Exxon designed Autotune


http://www.youtube.com/watch?v=fYzv-AVi78E

Exxon designed Autotune? Apparently so! The bit about Cher lying that she used a TalkBox to hide that fact that she used Autotune is baloney! I own a Digitech Talker and you can get it to sound exactly like what Cher did. Here’s a photo of my Talker: click here. Hey, for once Weird Al seems an appropriate cameo. If you want some meme for $2.99 grab the “I Am T-Pain” AutoTune iPhone: click here

Most of the time I like to leave my vocal mistakes as is. Anyone who follows my music knows that! When I do need some pitch correcting I grab Melodyne. By the way that Direct Note Access thing was released this week.

For more info: antarestech.com

This entry was written by Oliver Chesler, posted on November 18, 2009 at 6:15 am, filed under plug-ins and tagged , , , , . Leave a comment or view the discussion at the permalink and follow any comments with the RSS feed for this post.



Bjorn Vayner shows us vocoding in Live 8.


Vocoding Voices in Live 8 from Bjorn Vayner on Vimeo.

I use vocoders quite often. Mostly I vocode, mirror and pan hard a few last words of a verse to add tension. Although cliche the technique used subtly is one of those tricks that keeps the listeners ear interested. I prefer the sound of my Digitech Talker to any software vocoder (it’s really a pseudo talk box) but having one built-in to Ableton Live 8 is a treat. It’s all about workflow people…

“A vocoder, IPA: [?vo?ko?d?r] (a portmanteau of the words voice and encoder), is an analysis / synthesis system, mostly used for speech in which the input is passed through a multiband filter, each filter is passed through an envelope follower, the control signals from the envelope followers are communicated, and the decoder applies these (amplitude) control signals to corresponding filters in the (re)synthesizer.
It was originally developed as a speech coder for telecommunications applications in the 1930s, the idea being to code speech for transmission. Its primary use in this fashion is for secure radio communication, where voice has to be encrypted and then transmitted. The advantage of this method of “encryption” is that no ‘signal’ is sent, but rather envelopes of the bandpass filters. The receiving unit needs to be set up in the same channel configuration to resynthesize a version of the original signal spectrum. The vocoder as both hardware and software has also been used extensively as an electronic musical instrument.” – Wikipedia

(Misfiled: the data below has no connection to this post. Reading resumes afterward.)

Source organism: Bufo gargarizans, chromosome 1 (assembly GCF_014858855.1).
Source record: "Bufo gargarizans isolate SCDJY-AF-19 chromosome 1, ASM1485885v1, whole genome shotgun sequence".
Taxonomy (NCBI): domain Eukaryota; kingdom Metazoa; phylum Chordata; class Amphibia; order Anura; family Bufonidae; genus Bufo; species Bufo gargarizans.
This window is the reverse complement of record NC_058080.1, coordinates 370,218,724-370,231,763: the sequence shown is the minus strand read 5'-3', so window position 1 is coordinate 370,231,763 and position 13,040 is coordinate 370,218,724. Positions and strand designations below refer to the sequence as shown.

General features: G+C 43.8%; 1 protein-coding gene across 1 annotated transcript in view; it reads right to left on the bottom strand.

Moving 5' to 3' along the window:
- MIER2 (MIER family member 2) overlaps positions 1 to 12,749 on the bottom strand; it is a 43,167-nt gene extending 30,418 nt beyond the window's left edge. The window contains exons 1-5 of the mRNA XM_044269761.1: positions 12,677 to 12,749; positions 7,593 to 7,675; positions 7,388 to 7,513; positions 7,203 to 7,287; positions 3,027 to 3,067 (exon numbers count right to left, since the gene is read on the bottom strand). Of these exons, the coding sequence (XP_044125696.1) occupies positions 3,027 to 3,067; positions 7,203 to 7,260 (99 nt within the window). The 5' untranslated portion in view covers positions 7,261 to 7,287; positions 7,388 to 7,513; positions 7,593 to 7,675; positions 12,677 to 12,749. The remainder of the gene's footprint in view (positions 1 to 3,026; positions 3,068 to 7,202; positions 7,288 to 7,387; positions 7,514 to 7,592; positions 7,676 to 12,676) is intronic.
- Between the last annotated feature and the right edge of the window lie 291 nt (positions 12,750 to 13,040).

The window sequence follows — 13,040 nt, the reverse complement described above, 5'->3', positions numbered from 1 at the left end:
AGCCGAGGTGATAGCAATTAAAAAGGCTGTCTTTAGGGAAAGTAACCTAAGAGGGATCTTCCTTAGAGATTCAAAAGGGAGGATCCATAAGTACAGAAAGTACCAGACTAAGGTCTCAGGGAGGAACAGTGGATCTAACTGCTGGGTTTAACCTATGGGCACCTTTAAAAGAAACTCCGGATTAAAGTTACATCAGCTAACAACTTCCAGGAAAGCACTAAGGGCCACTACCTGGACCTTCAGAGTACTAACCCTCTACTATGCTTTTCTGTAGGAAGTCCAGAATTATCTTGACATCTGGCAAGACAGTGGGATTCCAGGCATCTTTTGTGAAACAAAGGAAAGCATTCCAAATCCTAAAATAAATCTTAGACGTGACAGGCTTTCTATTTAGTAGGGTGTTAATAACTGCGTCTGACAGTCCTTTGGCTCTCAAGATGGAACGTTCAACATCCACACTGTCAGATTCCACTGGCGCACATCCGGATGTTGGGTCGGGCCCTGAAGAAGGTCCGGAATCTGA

There are many great hardware vocoders. One is the Roland SVC-350. Check it out over at Vintage Synth Explorer: click here

Do you have a favorite vocoder or vocoding technique?

This entry was written by Oliver Chesler, posted on April 29, 2009 at 4:22 am, filed under Ableton Live and tagged , , , . Leave a comment or view the discussion at the permalink and follow any comments with the RSS feed for this post.



Label your power supplies and save yourself money.

Today I decided to hook up my Digitech Talker. I took it off the shelf and realized the power supply was missing. I have a huge box of cables and adapters that goes back to the days of Scuzzy connections! So in I went diving into the past searching through countless power bricks. Then I found the one you see pictured above. Hey it’s labeled “Digitech Guitar Talker”! Hallelujah! So thats the tip of the day: Label your power bricks.

Many electronics manufacturer use OEM power supplies which means they are not labeled with the manufacturer’s name or logo.

Original equipment manufacturer, or OEM, is an ambiguous and abstruse phrase that refers to containment-based re-branding, where a company uses a component of another company in its product, or sells the product of another company under its own brand. OEM refers to the company that originally manufactured the product. – Wikipedia.org

Never use the wrong power supply or risk your drum machine or synth getting fried. By the way the Talker sounds amazing.

This entry was written by Oliver Chesler, posted on May 28, 2008 at 12:51 am, filed under hardware and tagged , , , . Leave a comment or view the discussion at the permalink and follow any comments with the RSS feed for this post.